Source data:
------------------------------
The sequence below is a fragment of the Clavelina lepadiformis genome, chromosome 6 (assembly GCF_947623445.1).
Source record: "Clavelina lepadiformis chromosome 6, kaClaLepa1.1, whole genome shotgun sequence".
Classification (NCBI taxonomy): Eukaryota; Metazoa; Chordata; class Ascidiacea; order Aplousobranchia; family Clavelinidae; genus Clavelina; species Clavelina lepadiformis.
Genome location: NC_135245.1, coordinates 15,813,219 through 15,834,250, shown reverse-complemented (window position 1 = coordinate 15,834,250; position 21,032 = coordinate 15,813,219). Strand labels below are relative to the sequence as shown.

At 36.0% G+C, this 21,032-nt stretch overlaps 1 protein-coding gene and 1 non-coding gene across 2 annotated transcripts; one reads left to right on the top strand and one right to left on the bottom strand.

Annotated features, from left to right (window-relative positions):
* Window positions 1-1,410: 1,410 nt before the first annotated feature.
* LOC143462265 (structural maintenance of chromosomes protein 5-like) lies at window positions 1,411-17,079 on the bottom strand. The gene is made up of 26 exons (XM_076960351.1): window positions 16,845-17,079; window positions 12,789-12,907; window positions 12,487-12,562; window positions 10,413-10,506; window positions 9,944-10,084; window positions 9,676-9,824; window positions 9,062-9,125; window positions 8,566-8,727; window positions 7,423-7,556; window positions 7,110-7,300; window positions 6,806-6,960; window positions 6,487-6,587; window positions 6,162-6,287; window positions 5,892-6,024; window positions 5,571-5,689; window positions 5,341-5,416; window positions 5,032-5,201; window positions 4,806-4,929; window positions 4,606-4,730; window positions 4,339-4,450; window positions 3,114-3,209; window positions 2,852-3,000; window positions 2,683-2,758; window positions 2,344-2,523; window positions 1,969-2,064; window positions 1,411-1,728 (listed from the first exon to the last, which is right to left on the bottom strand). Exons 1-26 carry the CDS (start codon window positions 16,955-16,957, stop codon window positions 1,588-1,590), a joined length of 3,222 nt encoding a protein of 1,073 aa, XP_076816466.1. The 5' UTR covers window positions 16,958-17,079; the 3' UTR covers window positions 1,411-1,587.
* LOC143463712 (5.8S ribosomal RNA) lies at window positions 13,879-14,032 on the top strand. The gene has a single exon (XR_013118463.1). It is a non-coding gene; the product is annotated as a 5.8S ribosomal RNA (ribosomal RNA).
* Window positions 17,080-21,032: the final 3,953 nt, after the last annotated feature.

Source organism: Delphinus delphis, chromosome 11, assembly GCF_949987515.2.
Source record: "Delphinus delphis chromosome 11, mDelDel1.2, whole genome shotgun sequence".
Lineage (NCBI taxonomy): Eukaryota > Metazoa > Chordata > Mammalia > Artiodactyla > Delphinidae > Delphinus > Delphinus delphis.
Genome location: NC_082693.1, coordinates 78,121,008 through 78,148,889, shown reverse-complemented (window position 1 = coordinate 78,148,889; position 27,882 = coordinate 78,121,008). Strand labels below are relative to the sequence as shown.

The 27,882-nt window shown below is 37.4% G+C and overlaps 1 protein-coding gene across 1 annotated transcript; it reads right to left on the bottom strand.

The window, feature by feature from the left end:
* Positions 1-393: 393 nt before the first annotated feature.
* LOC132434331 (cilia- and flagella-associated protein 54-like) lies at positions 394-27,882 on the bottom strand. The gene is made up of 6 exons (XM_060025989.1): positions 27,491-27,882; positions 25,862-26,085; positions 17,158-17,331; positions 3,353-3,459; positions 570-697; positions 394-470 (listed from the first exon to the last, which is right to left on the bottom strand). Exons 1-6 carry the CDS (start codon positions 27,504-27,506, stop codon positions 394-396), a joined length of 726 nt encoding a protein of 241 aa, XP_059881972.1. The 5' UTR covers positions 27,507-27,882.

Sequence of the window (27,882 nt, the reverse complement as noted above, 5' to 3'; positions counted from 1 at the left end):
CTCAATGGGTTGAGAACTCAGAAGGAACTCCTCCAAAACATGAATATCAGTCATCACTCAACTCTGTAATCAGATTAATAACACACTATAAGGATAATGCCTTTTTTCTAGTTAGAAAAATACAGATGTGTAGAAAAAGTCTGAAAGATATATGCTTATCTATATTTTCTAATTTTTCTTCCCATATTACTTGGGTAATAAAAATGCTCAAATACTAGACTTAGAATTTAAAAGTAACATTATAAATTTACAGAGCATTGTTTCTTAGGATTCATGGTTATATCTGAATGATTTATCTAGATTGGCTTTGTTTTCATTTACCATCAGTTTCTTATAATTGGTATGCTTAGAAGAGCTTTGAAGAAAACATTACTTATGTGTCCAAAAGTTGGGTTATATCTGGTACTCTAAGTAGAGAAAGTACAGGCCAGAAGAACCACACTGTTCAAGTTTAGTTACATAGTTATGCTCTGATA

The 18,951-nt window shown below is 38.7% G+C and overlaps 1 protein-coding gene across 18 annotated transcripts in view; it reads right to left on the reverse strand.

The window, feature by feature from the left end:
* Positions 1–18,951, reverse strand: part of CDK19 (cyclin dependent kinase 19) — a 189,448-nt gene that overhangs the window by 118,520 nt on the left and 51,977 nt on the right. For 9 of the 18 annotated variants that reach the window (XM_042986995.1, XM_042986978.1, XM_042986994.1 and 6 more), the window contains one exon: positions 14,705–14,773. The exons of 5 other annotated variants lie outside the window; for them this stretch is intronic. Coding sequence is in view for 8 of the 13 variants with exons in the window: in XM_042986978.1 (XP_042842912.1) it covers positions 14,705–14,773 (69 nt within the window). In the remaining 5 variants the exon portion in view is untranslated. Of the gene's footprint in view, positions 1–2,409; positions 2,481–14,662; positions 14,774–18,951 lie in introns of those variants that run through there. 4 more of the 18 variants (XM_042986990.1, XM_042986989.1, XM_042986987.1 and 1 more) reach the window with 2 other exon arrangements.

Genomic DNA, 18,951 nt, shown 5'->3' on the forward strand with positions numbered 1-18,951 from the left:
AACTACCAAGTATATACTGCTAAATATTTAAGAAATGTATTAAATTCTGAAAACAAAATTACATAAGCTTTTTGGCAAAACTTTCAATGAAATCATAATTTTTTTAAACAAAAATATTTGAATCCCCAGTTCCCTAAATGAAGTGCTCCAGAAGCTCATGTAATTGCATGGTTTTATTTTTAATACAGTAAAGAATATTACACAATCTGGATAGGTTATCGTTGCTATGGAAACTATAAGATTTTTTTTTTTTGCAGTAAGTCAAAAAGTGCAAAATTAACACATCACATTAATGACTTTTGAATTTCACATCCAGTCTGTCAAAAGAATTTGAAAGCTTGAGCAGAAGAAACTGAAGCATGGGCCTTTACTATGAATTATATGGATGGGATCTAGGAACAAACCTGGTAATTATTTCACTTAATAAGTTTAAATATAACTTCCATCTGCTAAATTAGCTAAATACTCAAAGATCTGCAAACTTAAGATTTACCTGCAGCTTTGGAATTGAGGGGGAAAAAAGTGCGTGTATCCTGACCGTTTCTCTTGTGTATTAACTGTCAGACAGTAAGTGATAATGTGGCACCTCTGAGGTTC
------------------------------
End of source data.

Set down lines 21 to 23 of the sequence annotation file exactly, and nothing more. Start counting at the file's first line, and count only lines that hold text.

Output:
The 18,951-nt window shown below is 38.7% G+C and overlaps 1 protein-coding gene across 18 annotated transcripts in view; it reads right to left on the reverse strand.

The window, feature by feature from the left end:
* Positions 1–18,951, reverse strand: part of CDK19 (cyclin dependent kinase 19) — a 189,448-nt gene that overhangs the window by 118,520 nt on the left and 51,977 nt on the right. For 9 of the 18 annotated variants that reach the window (XM_042986995.1, XM_042986978.1, XM_042986994.1 and 6 more), the window contains one exon: positions 14,705–14,773. The exons of 5 other annotated variants lie outside the window; for them this stretch is intronic. Coding sequence is in view for 8 of the 13 variants with exons in the window: in XM_042986978.1 (XP_042842912.1) it covers positions 14,705–14,773 (69 nt within the window). In the remaining 5 variants the exon portion in view is untranslated. Of the gene's footprint in view, positions 1–2,409; positions 2,481–14,662; positions 14,774–18,951 lie in introns of those variants that run through there. 4 more of the 18 variants (XM_042986990.1, XM_042986989.1, XM_042986987.1 and 1 more) reach the window with 2 other exon arrangements.